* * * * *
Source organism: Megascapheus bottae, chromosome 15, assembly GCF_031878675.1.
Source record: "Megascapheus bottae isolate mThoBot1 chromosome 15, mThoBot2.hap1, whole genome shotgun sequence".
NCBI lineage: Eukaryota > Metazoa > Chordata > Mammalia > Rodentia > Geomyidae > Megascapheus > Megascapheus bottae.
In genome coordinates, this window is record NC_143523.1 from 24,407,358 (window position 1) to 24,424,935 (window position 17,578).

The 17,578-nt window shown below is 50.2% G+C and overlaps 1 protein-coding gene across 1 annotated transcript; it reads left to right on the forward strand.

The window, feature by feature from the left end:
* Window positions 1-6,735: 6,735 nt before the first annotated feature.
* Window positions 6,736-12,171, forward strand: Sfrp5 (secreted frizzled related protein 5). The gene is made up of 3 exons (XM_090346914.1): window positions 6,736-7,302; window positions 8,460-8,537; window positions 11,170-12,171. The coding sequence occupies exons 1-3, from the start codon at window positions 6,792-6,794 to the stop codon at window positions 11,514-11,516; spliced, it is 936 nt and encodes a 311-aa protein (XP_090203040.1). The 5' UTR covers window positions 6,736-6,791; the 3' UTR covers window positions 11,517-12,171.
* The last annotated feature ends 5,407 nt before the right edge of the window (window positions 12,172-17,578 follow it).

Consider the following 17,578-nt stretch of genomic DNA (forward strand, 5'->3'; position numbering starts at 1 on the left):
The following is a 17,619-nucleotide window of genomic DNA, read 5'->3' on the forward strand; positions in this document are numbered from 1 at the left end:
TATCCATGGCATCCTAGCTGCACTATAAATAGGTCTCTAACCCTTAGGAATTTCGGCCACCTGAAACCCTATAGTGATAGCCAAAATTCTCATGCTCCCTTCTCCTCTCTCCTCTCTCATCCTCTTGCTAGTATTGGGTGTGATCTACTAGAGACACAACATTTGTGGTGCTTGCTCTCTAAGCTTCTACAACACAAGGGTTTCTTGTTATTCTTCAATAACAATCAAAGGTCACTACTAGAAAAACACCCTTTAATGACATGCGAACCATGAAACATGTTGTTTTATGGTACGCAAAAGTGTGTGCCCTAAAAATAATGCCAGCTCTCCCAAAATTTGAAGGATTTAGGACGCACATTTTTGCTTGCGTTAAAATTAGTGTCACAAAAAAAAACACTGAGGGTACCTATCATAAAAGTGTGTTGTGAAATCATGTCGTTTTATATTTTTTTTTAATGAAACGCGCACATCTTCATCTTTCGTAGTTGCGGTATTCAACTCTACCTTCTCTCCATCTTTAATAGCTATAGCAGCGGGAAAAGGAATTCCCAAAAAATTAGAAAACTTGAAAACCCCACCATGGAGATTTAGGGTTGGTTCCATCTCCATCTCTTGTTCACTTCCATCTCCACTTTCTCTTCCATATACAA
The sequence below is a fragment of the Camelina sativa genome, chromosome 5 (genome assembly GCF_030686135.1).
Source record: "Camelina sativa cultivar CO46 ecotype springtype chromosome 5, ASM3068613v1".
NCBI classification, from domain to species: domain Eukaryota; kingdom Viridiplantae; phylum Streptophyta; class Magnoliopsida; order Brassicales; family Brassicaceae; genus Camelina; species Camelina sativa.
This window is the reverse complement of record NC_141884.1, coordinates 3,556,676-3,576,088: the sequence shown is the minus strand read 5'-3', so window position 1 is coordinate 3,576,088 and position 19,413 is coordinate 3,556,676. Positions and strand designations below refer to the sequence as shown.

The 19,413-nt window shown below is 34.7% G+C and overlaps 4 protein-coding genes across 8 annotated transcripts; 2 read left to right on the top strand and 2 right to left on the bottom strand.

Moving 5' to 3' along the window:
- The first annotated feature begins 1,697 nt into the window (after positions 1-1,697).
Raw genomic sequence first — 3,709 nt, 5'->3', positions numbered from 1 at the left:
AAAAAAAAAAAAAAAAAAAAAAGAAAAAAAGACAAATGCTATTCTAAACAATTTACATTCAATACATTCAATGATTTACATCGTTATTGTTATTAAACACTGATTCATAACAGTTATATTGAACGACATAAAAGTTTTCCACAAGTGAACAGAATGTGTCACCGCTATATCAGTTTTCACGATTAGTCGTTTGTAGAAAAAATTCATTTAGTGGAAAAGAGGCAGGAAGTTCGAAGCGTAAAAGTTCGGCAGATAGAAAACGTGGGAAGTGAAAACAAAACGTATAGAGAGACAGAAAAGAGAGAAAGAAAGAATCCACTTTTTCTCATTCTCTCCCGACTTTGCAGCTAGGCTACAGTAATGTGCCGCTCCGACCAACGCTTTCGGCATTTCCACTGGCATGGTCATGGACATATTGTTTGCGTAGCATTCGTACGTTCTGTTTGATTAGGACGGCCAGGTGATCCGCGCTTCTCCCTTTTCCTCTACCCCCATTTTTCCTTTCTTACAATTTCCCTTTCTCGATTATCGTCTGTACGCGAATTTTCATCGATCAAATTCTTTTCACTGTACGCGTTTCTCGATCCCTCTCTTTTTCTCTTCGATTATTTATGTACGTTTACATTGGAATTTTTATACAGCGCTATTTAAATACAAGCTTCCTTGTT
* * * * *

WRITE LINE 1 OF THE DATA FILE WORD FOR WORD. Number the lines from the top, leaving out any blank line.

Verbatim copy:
Source organism: Megascapheus bottae, chromosome 15, assembly GCF_031878675.1.